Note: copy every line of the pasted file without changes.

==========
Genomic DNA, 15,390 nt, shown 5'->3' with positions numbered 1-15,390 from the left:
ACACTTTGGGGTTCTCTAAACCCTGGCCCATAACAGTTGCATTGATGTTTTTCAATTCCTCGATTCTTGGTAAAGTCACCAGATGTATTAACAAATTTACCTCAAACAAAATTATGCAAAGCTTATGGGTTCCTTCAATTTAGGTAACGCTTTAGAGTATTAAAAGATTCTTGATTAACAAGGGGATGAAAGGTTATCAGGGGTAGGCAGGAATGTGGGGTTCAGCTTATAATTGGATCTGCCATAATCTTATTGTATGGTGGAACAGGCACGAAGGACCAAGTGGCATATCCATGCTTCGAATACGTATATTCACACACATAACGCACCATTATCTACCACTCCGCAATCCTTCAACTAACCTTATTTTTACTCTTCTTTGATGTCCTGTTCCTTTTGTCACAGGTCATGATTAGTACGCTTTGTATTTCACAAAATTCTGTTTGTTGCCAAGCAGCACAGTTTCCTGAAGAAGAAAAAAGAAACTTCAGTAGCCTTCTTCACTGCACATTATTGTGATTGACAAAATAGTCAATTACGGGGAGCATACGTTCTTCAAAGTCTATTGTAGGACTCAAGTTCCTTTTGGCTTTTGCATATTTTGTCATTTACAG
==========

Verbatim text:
Genomic DNA, 15,390 nt, shown 5'->3' with positions numbered 1-15,390 from the left:
ACACTTTGGGGTTCTCTAAACCCTGGCCCATAACAGTTGCATTGATGTTTTTCAATTCCTCGATTCTTGGTAAAGTCACCAGATGTATTAACAAATTTACCTCAAACAAAATTATGCAAAGCTTATGGGTTCCTTCAATTTAGGTAACGCTTTAGAGTATTAAAAGATTCTTGATTAACAAGGGGATGAAAGGTTATCAGGGGTAGGCAGGAATGTGGGGTTCAGCTTATAATTGGATCTGCCATAATCTTATTGTATGGTGGAACAGGCACGAAGGACCAAGTGGCATATCCATGCTTCGAATACGTATATTCACACACATAACGCACCATTATCTACCACTCCGCAATCCTTCAACTAACCTTATTTTTACTCTTCTTTGATGTCCTGTTCCTTTTGTCACAGGTCATGATTAGTACGCTTTGTATTTCACAAAATTCTGTTTGTTGCCAAGCAGCACAGTTTCCTGAAGAAGAAAAAAGAAACTTCAGTAGCCTTCTTCACTGCACATTATTGTGATTGACAAAATAGTCAATTACGGGGAGCATACGTTCTTCAAAGTCTATTGTAGGACTCAAGTTCCTTTTGGCTTTTGCATATTTTGTCATTTACAG